Research on Medicines and Pregnancy

Group of scientists studying health data

CDC and partners study medicine use in pregnancy to understand how specific medicines might affect pregnancy. Results of these studies provide better information on the safety and risks of using specific medicines before, during, and after pregnancy. This information supports an individual’s ability to weigh the risks and benefits of medicines and make decisions about treatment options based on the best available information.

Is YouTube Info Accurate?

In a recent study, CDC researchers found that current YouTube videos that discuss the safety of using medicines during pregnancy do not often give scientifically accurate information on specific medicines.

Read the key findings

Medicine Use during Pregnancy

CDC research shows that taking medicines during pregnancy is common and increasing over time.

  • Almost 1 in 4 pregnant women and nearly half of non-pregnant women between 15–44 years of age reported using prescription medicines in the last 30 days.
  • About 9 in 10 women take at least one medicine during pregnancy, and 7 in 10 take at least one prescription medicine.

Most commonly used medicines in the first trimester

In a 2013 study, researchers identified the medicines most commonly used by women during the first trimester (first 3 months) of pregnancy, listed below.

Prescription Medicines
Prescription medication bottle

Birth control pills
A medicine to prevent pregnancy

A medicine to treat infections

A hormone to treat many conditions

A medicine to help control asthma

A medicine to help with allergies or nausea

Over-the-Counter Medicines
Over the counter medicine bottle

A medicine to help with pain – Brand name: Tylenol®

A medicine to help with pain – Brand name: Advil®, Motrin®

A medicine to soften stool

A medicine to treat cold symptoms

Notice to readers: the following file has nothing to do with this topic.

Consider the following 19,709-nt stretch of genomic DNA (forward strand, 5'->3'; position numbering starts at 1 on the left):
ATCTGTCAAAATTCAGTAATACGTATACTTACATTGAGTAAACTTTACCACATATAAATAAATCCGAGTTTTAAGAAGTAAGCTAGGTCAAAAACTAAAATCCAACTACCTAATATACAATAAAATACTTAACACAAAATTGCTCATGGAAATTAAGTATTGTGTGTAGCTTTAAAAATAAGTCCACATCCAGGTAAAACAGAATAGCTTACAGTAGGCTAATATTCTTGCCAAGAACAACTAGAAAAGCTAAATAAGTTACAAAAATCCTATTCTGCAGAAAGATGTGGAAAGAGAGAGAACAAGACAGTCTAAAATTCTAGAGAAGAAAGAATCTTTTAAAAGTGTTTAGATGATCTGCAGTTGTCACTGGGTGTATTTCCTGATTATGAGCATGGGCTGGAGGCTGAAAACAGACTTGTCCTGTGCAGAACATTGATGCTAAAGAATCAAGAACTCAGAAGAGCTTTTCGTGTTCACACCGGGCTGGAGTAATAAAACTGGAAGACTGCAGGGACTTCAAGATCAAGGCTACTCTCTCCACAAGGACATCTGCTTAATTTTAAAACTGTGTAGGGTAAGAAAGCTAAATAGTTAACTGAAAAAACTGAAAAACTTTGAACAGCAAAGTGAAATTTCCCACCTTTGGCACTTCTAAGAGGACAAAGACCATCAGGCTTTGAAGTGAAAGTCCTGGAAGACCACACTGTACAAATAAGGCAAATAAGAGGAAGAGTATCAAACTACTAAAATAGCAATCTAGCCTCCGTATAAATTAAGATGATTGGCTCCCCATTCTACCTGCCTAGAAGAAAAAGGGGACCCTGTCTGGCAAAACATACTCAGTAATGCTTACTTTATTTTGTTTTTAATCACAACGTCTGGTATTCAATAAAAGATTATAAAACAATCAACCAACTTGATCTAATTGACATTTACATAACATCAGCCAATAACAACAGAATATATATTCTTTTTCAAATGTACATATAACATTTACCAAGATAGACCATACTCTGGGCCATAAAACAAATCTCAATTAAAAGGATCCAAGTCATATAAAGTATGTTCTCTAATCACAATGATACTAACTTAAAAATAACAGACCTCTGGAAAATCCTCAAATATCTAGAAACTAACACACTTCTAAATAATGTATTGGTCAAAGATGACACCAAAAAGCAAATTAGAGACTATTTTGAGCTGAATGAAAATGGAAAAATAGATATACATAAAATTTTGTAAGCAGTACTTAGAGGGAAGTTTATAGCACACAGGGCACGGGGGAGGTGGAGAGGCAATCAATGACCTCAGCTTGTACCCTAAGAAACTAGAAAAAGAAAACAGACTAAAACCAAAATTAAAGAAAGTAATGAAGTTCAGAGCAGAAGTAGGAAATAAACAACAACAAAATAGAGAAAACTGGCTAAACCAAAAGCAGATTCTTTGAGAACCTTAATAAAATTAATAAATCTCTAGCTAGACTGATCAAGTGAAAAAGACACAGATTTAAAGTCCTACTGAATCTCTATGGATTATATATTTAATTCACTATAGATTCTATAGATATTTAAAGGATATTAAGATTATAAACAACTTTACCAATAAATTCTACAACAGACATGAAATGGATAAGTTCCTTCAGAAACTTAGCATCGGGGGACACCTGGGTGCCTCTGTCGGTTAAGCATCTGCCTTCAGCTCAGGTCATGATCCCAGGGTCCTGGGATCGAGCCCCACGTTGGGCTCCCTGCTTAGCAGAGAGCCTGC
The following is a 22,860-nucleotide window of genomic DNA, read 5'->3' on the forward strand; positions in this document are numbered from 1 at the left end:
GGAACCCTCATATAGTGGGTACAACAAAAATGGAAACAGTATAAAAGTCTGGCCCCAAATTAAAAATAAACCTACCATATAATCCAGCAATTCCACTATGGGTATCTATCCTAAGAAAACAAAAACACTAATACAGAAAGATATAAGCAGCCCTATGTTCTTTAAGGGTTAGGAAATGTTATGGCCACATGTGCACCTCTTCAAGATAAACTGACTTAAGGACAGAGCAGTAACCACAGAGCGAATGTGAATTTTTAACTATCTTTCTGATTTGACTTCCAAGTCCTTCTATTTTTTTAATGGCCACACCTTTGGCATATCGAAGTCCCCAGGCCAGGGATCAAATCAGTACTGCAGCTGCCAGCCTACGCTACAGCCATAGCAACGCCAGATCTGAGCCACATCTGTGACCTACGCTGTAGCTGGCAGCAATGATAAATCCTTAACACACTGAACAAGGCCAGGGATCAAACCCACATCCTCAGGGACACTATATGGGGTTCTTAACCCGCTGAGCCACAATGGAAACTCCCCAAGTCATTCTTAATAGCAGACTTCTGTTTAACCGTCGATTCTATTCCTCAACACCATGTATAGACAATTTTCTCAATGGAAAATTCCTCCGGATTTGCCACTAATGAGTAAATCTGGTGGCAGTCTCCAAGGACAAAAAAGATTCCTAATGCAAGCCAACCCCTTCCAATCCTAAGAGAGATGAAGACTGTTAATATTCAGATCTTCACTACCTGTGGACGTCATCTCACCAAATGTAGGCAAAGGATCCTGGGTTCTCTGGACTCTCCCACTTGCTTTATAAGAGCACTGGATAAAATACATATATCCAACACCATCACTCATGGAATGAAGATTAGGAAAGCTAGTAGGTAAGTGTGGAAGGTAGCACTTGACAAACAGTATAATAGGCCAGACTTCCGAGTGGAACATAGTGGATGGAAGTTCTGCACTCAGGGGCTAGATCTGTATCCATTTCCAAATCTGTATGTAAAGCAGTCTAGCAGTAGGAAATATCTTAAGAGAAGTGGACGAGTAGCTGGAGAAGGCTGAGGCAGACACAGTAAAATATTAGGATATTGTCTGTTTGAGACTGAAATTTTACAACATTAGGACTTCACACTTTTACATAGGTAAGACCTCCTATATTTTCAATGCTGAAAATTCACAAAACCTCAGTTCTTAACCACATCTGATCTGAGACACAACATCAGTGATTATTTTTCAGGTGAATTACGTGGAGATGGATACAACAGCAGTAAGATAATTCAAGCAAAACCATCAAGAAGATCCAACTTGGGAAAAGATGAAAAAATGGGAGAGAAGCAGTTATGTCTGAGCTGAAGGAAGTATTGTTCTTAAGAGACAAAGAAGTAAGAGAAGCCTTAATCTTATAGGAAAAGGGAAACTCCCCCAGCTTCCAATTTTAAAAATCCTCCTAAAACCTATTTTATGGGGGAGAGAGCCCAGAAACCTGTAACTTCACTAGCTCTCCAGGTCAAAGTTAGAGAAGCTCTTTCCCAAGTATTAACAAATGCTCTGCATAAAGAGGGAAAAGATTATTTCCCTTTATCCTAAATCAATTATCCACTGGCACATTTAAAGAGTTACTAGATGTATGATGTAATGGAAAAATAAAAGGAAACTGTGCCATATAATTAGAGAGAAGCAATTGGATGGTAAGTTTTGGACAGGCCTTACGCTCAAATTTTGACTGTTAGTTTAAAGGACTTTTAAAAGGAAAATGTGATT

A medicine used to treat many conditions, including pain

A medicine to help with pain – Brand name: Aleve®

How CDC Studies Medicine Use in Pregnancy

We know little about the effects of taking most medicines in pregnancy, because pregnant people are often not included in studies that determine the safety of new medicines. However, listed below are a few ways CDC works to find out more about the effects a medicine might have when taken during pregnancy.

Dr. Jennifer Lind Video Screen Shot

Watch Dr. Jennifer Lind, a CDC pharmacist, talk about a study that examined outpatient prescriptions filled for opioid medicines (used to treat pain) from a group of reproductive-aged women with public or private insurance in the United States. Medscape allows free unlimited access to materials after registration.

Studies from the Centers for Birth Defects Research and Prevention

CDC funds the Centers for Birth Defects Research and Prevention, which partners on large studies, such as the National Birth Defects Prevention Study (births 1997-2011) and the Birth Defects Study to Evaluate Pregnancy exposureS (BD-STEPS) (2014-present). These studies work to

  • Identify factors that may increase the risk for birth defects and
  • Answer questions about medicines taken during pregnancy.

Adverse event reports

Drug companies are required to report problems with medicines to the FDA. Healthcare professionals, researchers, and the public, including pregnant people, can report suspected problems directly to the FDA MedWatch Program.

Pregnancy registries

Pregnancy registries are systems for tracking outcomes in pregnant people who take a particular medicine or receive a particular vaccine.  After these people give birth, researchers compare the health of their babies to the health of the babies of people who didn’t take the medicine. Pregnancy registries are a useful way to study the effects of a particular medicine and gather health information during pregnancy and after delivery. For a list of current pregnancy registries and how to enroll in them, visit the FDA Pregnancy Registry website.

Are you a healthcare professional?

You play an important role in reviewing safety information and making shared decisions with your patients about treatments before, during, and after pregnancy. Remember, you might be “treating for two.”

  • Before prescribing medicines to a person of reproductive age, ask them if they are pregnant or thinking of becoming pregnant. If they are not planning a pregnancy, discuss effective birth control options.
  • Discuss current medicines with your patients, especially people who are newly pregnant, those who are planning a pregnancy, and those who could become pregnant during the course of treatment. Include prescription and over-the-counter medicines, as well as vitamins, supplements, and dietary or herbal products in your discussion.
  • Work with your patients to ensure that they are taking only what is necessary.
  • Emphasize to patients that sharing their own or borrowing prescription medicines from others could harm them or their developing baby.

Read key research findings and clinical guidelines organized by health condition.

Page last reviewed: September 20, 2022